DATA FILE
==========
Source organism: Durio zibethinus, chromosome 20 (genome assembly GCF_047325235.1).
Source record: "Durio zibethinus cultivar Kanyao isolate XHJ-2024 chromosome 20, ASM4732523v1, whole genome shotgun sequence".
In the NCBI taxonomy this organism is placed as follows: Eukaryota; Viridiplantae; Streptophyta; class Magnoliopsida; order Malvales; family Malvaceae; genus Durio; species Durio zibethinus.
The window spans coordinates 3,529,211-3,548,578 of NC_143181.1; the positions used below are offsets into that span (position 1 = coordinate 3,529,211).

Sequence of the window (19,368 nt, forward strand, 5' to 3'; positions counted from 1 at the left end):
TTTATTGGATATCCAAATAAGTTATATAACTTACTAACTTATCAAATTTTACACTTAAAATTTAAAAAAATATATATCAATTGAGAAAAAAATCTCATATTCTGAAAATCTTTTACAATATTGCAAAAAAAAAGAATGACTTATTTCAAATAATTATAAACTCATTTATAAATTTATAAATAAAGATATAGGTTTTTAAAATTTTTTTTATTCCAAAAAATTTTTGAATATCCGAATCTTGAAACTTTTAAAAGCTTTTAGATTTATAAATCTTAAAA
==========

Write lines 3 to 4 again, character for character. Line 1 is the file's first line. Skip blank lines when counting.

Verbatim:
In the NCBI taxonomy this organism is placed as follows: Eukaryota; Viridiplantae; Streptophyta; class Magnoliopsida; order Malvales; family Malvaceae; genus Durio; species Durio zibethinus.
The window spans coordinates 3,529,211-3,548,578 of NC_143181.1; the positions used below are offsets into that span (position 1 = coordinate 3,529,211).